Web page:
A simple message, elegantly put and to very powerful effect!

A Man’s A Man For A’ That by Robert Burns (a Tamil Translation)

Speech delivered to the Mother Club (established 1801), Greenock Burns Club.

6th October 2016, Greenock

Good evening everyone

My name is Reza Ali.

I would like to first thank the honourable members at the Mother Club for allowing me to be here this evening.

It is indeed my privilege and my honour to be able to address this esteemed audience.

I must also of course thank the boss and my mentor, Raymond Jack, for his support and for inviting me to my first Burns Supper earlier this year which was an eye-opening experience.

I live between Singapore, Glasgow and London but am originally from the southern coast of India, from Tamil Nadu. Not unlike Robert Burns, I also come from a line of farmers!

I was based out in Glasgow for a big part of last year on work and during the time I had the opportunity to explore the different parts of Scotland and it was on one of those trips that I visited Ayrshire and explored Robert Burns’ home and got drawn into the fascinating life and times of Rabbie Burns. His depth and breadth of writing from nature to hardship to love to family demonstrated a mind and soul that was as unique as it was brilliant. His ability to recognise and more crucially to empathise with the nature of the human condition is something is what makes Robert Burns truly great.

It was then I came across the poem ‘A Man’s a Man for A That’ and was drawn to its messages of universal brotherhood, liberty and social equality.

It is also my view that Rabbie Burns’ egalitarian world view is the perfect antidote this deeply divided world needs.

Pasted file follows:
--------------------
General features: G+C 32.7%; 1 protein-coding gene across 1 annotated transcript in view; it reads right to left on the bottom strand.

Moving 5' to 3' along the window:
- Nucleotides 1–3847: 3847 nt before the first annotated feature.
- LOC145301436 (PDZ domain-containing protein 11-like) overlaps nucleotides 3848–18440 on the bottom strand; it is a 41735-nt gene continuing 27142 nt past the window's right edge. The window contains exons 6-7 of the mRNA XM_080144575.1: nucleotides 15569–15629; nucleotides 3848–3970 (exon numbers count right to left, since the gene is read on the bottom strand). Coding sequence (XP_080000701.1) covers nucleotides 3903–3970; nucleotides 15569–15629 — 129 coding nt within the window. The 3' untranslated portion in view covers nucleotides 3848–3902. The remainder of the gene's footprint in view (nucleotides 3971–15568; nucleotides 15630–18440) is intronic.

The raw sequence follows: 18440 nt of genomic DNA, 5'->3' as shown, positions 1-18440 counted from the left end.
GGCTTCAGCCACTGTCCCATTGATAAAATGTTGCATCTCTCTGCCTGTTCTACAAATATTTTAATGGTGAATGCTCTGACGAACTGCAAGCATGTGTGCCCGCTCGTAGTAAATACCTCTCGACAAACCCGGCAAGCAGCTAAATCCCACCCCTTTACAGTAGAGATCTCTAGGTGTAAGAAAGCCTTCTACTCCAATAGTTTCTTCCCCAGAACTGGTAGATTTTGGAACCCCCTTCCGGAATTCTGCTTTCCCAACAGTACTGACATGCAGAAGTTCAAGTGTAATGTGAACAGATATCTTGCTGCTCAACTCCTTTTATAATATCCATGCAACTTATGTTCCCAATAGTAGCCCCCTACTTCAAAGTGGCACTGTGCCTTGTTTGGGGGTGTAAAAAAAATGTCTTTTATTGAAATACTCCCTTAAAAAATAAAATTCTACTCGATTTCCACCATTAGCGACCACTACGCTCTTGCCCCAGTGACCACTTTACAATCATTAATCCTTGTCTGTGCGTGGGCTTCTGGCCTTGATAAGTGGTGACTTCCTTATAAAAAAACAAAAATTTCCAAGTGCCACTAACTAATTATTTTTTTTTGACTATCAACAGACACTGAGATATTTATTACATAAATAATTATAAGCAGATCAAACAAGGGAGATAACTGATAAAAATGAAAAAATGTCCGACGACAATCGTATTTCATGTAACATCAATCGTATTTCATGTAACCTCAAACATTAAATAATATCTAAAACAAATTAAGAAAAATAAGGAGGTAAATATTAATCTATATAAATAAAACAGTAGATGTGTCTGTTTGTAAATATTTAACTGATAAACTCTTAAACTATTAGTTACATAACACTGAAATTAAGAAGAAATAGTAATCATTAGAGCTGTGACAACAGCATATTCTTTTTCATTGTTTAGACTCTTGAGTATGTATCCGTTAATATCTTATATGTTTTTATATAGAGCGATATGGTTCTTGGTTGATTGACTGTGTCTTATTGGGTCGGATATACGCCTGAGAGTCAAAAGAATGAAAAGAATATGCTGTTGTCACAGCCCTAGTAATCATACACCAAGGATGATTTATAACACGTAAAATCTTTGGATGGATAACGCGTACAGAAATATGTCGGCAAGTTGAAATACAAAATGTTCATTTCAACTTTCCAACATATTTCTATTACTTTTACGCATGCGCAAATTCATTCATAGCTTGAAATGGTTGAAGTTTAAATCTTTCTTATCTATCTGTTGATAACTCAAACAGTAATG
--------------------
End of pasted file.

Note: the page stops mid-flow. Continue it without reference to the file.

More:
It was with this in mind that I embarked on this journey of translating ‘A Man’s a Man For A That’ into Tamil as I thought promoting and propagating the virtues and ideals espoused in this poem will benefit the wider community. Tamil is the language of my birth, an ancient language, and one that is still spoken by over 70 million people today. It is my hope that this Tamil translation can be further improved by my peers and also further bring the genius and the universal and timeless messages of Robert Burns across southern India.

whatsapp-image-2016-10-06-at-19-38-18
With the Executive Committee of the Mother Club (L-R: Bill McCready (Past President), me, Jim Donnelly (President), Jamie Donnelly (Senior Vice President))

Robert Burns, ராபர்ட் பர்ன்ஸ்

A Man’s A Man For A’ That 

மனிதன் என்பவன் மனிதனே அதற்காகவே

(The full translation and a brief history of Tamil can be downloaded here:)

அங்கே, யாரேனும் ஏழ்மையான ஆனால் நேர்மையானவர் உள்ளனரா,

வறுமையின் காரணமாக அவர் தலை தொங்குகிறது, அதற்காகவே.

நாமும் கடக்கிறோம் அந்தக் கோழை அடிமையை,

வறுமையை விரும்ப மாட்டோம் அதற்காகவே.

அதற்க்காகவே, அதற்க்காவே.

நமது கடின உழைப்பை மறைதுவைப்போம் அதற்காகவே.

சாதனை என்பது நமக்கு தங்கத்தில் முத்திரை பதித்த முகமே,

அவன் தங்கமே அதற்காகவே.

நாம் நமது வருமானத்தில் சிறந்த உணவை உண்டாலும்,

சாம்பல்நிற முரட்டு கம்பளியை அணிந்தாலும்,

முட்டாளுக்கு கொடுங்கள் பட்டாடையும், திராட்சை ரசத்தையும்,

மனிதன் என்பவன் மனிதனே அதற்காகவே.

அதற்காகவே, அதற்காகவே.

அவர்களின் ஆடம்பர பகட்டைக் காட்டிலும்,

நேர்மையானவன், ஏழையே யாயினும்,

அவனே அரசன்.

நீ பார்க்கலாம் எஜமான் என்றழைக்கப்படும் கனவானை,

விறைப்புடனும், கர்வத்துடனும் செல்பவனை

பல நூற்றுக்கனக்காநூர் அவன் சொல்லை வணங்கினாலும்,

அவன் முட்டாலன்றி வேறில்லை.

அதற்காகவே, அதற்காகவே.

அவரது பட்டமும் பெருமையுரைக்கும் நாடவும் மற்றும் அனைத்தும்,

சுதந்திர புத்தியுள்ள மனிதன்

அதைப் பார்த்து நகைப்பான் அதற்காகவே.

ஒரு இளவரசன் உருவாக்கலாம் ஒரு வீரனை,

ஒரு கனவான், பிரப்பு, அதற்காகவே.

ஆயினும் ஒரு நேர்மையானவன் எல்லாவற்றிக்கும் மேல்,

நன் நம்பிக்கையை, அவன் அதற்காக குறை செய்யக்கூடாது.

அதற்காகவே, அதற்காகவே.

அவர்கள் தங்கள் கடப்படுகளுக்காகவும் அதற்காகவே.

மற்றும் உணர்வு மற்றும் பெருமை மற்றும் மதிப்பும் வலிமையும்,

தங்கள் உயரதிகாரம் மேல் என்று அதற்காகவே.

நாம் அனைவரும் பிரார்த்தனை செய்வோம் அது நடகட்டுமென்று,

எல்லாவற்றிற்கும் அது நடக்கட்டுமென்று அதற்காகவே,

உலகமெல்லாம் உள்ள உணர்வும், மதிப்பும்,

அதற்கான பரிசை பெற வேண்டும், அதற்காகவே.

அதற்காகவே, அதற்காகவே.

அவையனைத்தும் இன்னும் வருமென்று அதற்காகவே.

உலகிலுள்ள எல்லா மனிதர்களும்,

சகோதர்களாக இருப்போம் அதற்காகவே.